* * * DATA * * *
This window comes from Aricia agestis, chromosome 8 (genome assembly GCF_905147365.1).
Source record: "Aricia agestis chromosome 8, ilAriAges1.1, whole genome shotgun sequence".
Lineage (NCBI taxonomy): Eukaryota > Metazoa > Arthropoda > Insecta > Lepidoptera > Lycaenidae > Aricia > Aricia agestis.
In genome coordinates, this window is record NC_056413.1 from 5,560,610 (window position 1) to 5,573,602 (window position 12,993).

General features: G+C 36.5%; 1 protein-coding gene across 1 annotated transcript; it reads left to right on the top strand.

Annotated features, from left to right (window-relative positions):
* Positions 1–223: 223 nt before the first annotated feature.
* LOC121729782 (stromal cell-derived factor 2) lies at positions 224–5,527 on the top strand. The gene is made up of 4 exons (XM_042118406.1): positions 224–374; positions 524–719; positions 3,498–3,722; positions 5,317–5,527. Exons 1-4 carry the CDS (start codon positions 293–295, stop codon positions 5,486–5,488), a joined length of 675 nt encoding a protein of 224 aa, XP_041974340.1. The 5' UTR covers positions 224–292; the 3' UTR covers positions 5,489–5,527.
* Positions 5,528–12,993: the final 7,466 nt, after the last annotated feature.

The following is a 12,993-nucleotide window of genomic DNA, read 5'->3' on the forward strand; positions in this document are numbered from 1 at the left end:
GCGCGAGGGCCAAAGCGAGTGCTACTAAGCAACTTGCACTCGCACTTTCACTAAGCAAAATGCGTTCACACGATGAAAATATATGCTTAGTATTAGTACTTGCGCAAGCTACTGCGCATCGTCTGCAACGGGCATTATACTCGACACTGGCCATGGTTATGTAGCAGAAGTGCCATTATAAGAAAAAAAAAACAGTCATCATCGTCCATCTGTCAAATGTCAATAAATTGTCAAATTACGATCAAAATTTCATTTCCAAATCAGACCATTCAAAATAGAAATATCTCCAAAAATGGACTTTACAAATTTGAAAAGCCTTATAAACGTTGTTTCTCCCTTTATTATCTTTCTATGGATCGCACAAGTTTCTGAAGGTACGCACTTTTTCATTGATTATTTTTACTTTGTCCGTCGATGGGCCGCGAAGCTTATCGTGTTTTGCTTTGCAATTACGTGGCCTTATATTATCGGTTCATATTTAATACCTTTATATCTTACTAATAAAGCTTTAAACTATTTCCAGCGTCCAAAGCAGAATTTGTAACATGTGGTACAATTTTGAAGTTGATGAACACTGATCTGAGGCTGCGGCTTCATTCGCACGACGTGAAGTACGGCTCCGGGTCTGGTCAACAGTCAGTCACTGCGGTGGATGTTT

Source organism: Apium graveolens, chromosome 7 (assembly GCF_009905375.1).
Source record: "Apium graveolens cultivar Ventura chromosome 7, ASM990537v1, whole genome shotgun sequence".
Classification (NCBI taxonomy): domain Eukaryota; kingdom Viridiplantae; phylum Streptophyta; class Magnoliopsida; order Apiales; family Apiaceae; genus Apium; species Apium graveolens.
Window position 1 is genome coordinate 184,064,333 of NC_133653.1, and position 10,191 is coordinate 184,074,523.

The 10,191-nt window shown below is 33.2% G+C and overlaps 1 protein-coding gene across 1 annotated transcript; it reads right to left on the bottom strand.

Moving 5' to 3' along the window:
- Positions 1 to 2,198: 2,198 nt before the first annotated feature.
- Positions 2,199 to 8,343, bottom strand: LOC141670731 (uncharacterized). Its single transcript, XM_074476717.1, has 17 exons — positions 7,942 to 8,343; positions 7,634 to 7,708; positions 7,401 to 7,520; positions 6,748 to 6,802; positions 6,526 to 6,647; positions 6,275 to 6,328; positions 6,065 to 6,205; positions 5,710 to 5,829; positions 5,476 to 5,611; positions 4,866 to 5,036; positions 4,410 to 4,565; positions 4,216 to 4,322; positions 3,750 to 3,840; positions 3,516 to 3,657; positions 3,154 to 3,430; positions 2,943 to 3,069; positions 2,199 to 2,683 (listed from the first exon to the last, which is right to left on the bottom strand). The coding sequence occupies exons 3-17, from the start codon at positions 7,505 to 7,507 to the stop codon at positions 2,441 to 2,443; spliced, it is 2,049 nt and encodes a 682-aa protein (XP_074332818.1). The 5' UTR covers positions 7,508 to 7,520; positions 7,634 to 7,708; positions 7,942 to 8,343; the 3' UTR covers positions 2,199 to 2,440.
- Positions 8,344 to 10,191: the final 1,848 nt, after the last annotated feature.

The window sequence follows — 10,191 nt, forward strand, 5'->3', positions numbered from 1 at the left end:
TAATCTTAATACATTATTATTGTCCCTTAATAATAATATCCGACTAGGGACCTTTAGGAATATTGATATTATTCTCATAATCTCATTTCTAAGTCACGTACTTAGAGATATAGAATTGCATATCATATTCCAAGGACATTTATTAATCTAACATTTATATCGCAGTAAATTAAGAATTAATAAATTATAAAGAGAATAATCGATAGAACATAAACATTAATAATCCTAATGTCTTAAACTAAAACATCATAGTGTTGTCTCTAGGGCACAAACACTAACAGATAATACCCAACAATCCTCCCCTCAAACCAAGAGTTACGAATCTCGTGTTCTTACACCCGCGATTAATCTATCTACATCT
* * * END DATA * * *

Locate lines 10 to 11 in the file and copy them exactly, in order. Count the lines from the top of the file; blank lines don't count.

The following is a 12,993-nucleotide window of genomic DNA, read 5'->3' on the forward strand; positions in this document are numbered from 1 at the left end:
GCGCGAGGGCCAAAGCGAGTGCTACTAAGCAACTTGCACTCGCACTTTCACTAAGCAAAATGCGTTCACACGATGAAAATATATGCTTAGTATTAGTACTTGCGCAAGCTACTGCGCATCGTCTGCAACGGGCATTATACTCGACACTGGCCATGGTTATGTAGCAGAAGTGCCATTATAAGAAAAAAAAAACAGTCATCATCGTCCATCTGTCAAATGTCAATAAATTGTCAAATTACGATCAAAATTTCATTTCCAAATCAGACCATTCAAAATAGAAATATCTCCAAAAATGGACTTTACAAATTTGAAAAGCCTTATAAACGTTGTTTCTCCCTTTATTATCTTTCTATGGATCGCACAAGTTTCTGAAGGTACGCACTTTTTCATTGATTATTTTTACTTTGTCCGTCGATGGGCCGCGAAGCTTATCGTGTTTTGCTTTGCAATTACGTGGCCTTATATTATCGGTTCATATTTAATACCTTTATATCTTACTAATAAAGCTTTAAACTATTTCCAGCGTCCAAAGCAGAATTTGTAACATGTGGTACAATTTTGAAGTTGATGAACACTGATCTGAGGCTGCGGCTTCATTCGCACGACGTGAAGTACGGCTCCGGGTCTGGTCAACAGTCAGTCACTGCGGTGGATGTTT